Last week, it was reported that Chef Mario Batali spent $410,000 to purchase a liquor license for Babbo, his new Boston restaurant. Maybe he should have waited a little bit longer and bought one of the new liquor licenses that will soon be available. He could have saved at least a few hundred thousand dollars.
As there is a cap on the number of liquor licenses in Boston, if a restaurant wants to purchase a license, they must find someone willing to sell one, and the prices can easily run $200K-$400K, if not higher. This makes it difficult for some restaurant owners who cannot afford to pay so much for a license. As such, there have been some efforts to fix this situation.
Last year, Boston Councilor Ayanna Pressley, after working on the issue for a year or so, filed a home rule petition to life the cap on liquor licenses in Boston. Since at least 2009, Governor Deval Patrick has been advocating for lifting the cap on liquor licenses in Massachusetts and proposed it once again in this year's Economic Development Bill. Both of these proposals though had a problem, a failure to adequately protect or compensate existing liquor license holders.
The current system, which has been in place since a time after the repeal of Prohibition, has made liquor licenses valuable assets. Some restaurants use their licenses as collateral with their banks. If this asset suddenly dropped drastically in value, it could cause severe economic problems for a number of restaurants. We should not potentially hurt over 1000 businesses if there is a way to remedy the situation without harming them. That would set a terrible precedent and be indicative of a lack of empathy. Fortunately, there is a solution that should satisfy all parties, and harm none.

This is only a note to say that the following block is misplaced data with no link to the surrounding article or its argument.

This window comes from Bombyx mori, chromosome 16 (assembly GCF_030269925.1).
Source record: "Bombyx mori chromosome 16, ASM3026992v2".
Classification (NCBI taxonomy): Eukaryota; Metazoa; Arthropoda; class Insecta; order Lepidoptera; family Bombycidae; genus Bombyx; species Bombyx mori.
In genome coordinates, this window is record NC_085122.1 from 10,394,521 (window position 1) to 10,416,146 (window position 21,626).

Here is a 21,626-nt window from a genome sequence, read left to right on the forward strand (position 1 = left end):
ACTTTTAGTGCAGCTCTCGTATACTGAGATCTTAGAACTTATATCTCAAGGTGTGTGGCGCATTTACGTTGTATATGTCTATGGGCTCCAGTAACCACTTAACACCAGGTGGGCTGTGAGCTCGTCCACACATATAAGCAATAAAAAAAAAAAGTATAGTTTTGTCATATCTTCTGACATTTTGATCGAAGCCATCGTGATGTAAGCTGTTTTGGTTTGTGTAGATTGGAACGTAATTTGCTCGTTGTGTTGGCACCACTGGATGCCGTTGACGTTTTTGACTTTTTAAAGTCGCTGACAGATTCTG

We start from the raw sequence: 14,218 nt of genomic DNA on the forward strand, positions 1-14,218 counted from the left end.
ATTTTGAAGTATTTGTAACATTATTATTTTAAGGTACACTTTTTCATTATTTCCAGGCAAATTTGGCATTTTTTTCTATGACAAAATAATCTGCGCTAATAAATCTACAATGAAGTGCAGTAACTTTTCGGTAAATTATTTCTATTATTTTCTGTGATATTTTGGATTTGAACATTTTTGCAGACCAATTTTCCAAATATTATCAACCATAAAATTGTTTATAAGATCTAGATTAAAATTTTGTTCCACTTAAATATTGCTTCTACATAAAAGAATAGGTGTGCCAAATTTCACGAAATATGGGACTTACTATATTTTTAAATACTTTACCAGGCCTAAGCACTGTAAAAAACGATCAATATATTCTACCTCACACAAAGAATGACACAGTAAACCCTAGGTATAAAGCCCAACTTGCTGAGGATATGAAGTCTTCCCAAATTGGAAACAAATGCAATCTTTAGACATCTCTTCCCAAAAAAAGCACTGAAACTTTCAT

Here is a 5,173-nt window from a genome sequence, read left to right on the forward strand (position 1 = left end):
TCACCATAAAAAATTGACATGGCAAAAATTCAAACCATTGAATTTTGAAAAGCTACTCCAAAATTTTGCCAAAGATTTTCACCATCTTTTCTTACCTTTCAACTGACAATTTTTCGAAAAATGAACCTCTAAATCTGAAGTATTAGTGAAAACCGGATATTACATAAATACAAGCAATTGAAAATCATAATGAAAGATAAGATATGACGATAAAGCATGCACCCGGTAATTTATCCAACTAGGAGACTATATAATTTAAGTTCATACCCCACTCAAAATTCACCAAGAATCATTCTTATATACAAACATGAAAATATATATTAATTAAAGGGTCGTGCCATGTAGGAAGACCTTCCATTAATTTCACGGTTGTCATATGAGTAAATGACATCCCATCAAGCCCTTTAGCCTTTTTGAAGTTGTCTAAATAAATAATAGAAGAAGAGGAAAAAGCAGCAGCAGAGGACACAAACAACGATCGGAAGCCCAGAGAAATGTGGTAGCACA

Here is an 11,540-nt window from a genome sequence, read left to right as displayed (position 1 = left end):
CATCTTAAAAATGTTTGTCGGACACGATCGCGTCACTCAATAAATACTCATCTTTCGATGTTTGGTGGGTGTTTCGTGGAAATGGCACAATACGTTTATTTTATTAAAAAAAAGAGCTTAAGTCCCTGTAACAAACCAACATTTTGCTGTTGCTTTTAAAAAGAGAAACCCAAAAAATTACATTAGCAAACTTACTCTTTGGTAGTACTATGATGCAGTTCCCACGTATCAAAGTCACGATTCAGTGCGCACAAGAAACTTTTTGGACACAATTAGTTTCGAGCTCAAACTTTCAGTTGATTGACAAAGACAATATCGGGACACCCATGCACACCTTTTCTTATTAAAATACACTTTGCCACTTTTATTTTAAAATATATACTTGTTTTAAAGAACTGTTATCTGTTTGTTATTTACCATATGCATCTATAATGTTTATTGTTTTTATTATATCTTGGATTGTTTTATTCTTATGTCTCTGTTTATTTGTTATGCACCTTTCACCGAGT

Back in July 2013, I ranted in Eliminating The Liquor License Cap? and offered my own solution, raising the limit on liquor licenses as set forth in the current paragraph 7 of the existing law, like "main street districts, urban renewal areas, empowerment zones or municipal harbor plan areas." Interestingly, this is essentially the solution that recently passed in the new Economic Development Bill. After much debate and compromise, the new law has authorized the creation of 75 new liquor licenses in Boston. Although Governor Patrick wanted to lift the liquor licenses cap across the state, the new law deals only with Boston.
These new licenses will be spread out over the next three years, with 25 available each year, starting September 1. See? Chef Batali didn't really have to wait too long for the new licenses to be available. Each year, 5 of those new licenses will be available to anyone, all across the city. For example, if you wanted to open a new restaurant in the North End, you could potentially apply for one of those 5 licenses. The other 20 licenses each year will be restricted to areas such as Dorchester, Mattapan and Roxbury, as well as "main street districts, urban renewal areas, empowerment zones or municipal harbor plan areas." It is this aspect of the new law which is similar to my original proposal. Those licenses must remain in those areas and cannot be sold outside of those neighborhoods.
The next few months will be fascinating to see who purchases these new liquor licenses. Hopefully, the extra 20 licenses will help invigorate those neighborhoods, allowing small business owners to afford liquor licenses for their restaurants, whether existing or new.